AEs: Advertise Your Worth

Your members can’t appreciate your hard work if you don’t show it to them.

No exploration of the value of association membership is complete without highlighting the value of what you, the AE, bring to the association. Your ability to steer the association in the right direction, keep it relevant, and build its value to members depends, to a large degree, on how valued you are by your leadership and members. Don’t take it for granted that they appreciate your sacrifices and dedication or recognize your accomplishments. Promote your value just like you promote the value of membership.

It’s a delicate balance, though, between pompous hornblowing and selfless, graceful informing. Here are some ways to straddle the line and make sure your value is clear.

Become transparent

To make sure that your board and members respect your work, they must appreciate the complexity and hard work that your job entails.

If you do your job well, directors only ever see smooth-running meetings, efficient technology, and interesting events. Today, you need to let them—and members— get a glimpse behind the scenes of your association. Social media is ideal for this. A selfie taken at the convention center during the chaos of expo setup or a picture of you with a local lawmaker captioned with the issues you’re discussing goes a long way toward showing members some of the aspects of your busy job.

Document accomplishments

Keep notes throughout the year to accurately document your achievements. Keep letters of commendation, continuing education certificates, awards, news clippings, and any other citations that bolster and quantify your contributions to the association and the community.

Create new advocates

Don’t be the only one detailing your responsibilities and accomplishments. Instead, take a more personal approach. Try establishing a “kitchen cabinet” of close advisers beyond your regular board committees. Pick prominent, trustworthy, up-and-coming members with whom you have established a solid rapport. Get their buy-in and let them be your followers and advocates. Entrust them with the facts of the issues the association faces (for example, declining membership renewals) and seek their advice on how best to inform the rest of the board and the membership. They will lend credibility to your reports.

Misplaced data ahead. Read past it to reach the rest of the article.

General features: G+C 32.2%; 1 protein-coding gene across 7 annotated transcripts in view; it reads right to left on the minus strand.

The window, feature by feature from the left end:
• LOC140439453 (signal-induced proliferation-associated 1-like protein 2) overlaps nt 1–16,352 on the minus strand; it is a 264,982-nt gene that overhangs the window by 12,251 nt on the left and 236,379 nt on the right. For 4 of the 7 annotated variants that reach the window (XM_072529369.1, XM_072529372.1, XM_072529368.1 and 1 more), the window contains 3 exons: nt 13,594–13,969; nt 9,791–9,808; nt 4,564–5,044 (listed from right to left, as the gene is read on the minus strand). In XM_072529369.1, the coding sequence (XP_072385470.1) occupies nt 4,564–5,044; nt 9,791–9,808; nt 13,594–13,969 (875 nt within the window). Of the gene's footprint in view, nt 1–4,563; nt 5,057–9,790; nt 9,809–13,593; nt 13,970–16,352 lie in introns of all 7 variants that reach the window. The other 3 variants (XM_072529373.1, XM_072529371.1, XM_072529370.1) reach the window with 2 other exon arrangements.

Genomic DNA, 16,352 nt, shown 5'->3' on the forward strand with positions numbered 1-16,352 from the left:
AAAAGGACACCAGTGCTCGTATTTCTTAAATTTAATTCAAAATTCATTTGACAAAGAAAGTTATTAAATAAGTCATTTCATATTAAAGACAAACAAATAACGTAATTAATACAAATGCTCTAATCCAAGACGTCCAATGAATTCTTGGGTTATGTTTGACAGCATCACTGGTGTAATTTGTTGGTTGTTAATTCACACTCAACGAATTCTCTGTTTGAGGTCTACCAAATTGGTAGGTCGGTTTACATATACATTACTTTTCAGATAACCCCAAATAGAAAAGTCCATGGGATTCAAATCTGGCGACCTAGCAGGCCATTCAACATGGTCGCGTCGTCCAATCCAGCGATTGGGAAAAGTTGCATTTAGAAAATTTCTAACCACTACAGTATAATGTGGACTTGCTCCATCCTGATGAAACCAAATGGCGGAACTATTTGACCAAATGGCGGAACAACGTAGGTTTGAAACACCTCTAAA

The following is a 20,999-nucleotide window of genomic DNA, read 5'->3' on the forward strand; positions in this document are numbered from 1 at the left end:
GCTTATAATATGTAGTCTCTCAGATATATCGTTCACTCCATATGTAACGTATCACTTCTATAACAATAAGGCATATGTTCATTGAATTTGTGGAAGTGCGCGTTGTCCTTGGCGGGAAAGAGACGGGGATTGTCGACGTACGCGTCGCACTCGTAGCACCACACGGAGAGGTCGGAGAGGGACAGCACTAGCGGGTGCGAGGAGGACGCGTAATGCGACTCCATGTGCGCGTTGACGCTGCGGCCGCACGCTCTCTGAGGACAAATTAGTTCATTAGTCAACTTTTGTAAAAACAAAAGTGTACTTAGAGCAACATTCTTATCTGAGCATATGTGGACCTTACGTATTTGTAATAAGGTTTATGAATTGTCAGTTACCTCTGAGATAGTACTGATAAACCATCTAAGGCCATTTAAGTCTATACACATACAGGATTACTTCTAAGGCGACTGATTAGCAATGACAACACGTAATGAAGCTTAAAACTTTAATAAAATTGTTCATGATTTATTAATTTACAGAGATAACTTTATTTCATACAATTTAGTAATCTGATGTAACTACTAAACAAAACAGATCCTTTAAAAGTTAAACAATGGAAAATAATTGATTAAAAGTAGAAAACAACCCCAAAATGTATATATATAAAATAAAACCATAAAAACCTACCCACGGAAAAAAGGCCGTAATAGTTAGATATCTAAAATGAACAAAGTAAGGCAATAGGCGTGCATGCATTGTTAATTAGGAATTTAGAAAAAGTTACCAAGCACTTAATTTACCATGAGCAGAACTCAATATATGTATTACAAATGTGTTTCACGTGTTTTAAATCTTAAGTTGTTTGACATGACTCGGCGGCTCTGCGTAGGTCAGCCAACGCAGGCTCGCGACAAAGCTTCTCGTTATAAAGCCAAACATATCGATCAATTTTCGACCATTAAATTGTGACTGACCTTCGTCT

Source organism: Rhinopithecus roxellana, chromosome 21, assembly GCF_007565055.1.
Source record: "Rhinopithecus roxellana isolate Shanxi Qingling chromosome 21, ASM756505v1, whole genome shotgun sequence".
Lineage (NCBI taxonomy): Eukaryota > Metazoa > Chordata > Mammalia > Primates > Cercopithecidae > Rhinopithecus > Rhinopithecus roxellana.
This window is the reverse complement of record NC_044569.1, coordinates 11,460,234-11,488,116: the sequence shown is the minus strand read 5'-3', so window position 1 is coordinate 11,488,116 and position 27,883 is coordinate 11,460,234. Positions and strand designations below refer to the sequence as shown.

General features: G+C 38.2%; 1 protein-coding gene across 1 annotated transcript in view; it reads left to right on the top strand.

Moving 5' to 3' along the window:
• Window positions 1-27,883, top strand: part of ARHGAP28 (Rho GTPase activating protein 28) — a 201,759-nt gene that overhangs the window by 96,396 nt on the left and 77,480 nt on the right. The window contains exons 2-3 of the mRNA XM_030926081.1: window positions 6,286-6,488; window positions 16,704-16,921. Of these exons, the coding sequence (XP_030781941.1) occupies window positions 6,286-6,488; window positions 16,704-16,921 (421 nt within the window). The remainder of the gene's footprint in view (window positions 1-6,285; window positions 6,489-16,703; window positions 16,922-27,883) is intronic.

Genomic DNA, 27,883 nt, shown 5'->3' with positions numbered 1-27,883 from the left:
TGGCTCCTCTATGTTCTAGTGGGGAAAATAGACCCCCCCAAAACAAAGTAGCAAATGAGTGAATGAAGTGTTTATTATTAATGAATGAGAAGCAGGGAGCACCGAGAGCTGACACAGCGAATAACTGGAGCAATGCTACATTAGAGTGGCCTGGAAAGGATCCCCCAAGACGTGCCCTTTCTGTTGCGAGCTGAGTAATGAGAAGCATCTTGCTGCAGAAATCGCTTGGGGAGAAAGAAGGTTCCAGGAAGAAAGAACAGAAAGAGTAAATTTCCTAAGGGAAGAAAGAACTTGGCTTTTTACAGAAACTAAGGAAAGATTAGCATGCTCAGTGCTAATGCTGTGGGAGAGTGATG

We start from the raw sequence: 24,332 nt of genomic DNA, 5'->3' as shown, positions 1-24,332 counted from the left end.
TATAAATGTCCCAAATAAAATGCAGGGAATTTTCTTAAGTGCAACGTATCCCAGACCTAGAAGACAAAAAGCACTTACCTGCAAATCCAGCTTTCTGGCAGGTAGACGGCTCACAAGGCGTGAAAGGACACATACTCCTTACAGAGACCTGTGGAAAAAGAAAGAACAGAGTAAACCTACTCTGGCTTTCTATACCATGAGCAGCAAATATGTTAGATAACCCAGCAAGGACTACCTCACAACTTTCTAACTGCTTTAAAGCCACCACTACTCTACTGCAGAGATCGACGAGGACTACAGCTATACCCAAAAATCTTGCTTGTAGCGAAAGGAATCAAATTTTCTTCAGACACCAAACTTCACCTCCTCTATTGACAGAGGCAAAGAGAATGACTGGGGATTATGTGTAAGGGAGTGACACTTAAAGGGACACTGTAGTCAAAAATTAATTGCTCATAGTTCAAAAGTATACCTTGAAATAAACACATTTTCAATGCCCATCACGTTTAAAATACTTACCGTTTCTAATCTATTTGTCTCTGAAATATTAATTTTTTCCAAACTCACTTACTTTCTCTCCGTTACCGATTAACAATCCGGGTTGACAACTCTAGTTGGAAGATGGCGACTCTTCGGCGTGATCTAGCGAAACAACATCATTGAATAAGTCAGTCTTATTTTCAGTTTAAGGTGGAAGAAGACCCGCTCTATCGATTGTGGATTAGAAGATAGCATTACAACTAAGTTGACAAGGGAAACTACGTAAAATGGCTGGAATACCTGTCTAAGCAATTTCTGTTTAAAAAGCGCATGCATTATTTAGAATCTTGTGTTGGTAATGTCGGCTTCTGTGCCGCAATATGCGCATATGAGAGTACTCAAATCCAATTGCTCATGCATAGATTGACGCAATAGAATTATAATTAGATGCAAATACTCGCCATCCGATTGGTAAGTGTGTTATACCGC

Be sensitive to misperceptions

Eating, drinking, and traveling on the association dime rarely sits well with members even if it’s part of the job. When you spend association money on travel and lodging to attend a state or national meeting, make a formal presentation to elected leaders upon your return that covers the work you did, what you learned, and why it was important for you to attend. Post a report for members on your website as well. In these instances, skip the selfies at the steakhouse or the posh lobby of your conference hotel.

Notice: The information on this page may not be current. The archive is a collection of content previously published on one or more NAR web properties. Archive pages are not updated and may no longer be accurate. Users must independently verify the accuracy and currency of the information found here. The National Association of REALTORS® disclaims all liability for any loss or injury resulting from the use of the information or data found on this page.

Make a formal presentation to elected leaders upon your return from meeting-related travel that covers the work you did, what you learned, and why it was important for you to attend.

Cultivate popularity

Build strong relationships within your organization, creating the perception of you as a team player and enhancing your network. Try bolstering your voice among members with a blog, a profile on social networking websites, or a column in the local paper. Go out and visit brokerage offices and attend community events.

Save money

Constantly look for ways to save the association money and advertise every dollar saved. From cutting back on office supplies to lowering the utility bill by conserving energy, if you become known as a saver, your expenses, like the new association vehicle, may receive less opposition.

Get it in writing

An employment contract that details what your job is (and isn’t) and what work is expected of you is essential not only for you to prove your worth but to defend against detractors who don’t understand what you were hired to do.



About AExperience

All state and local REALTOR® association executives, association communication directors, regional MLS executives, and Government Affairs Directors receive AExperience at no cost. Issues are mailed to the address found in NAR’s M1 system. To update your AExperience subscription preferences, update your mailing address in M1.

Update your address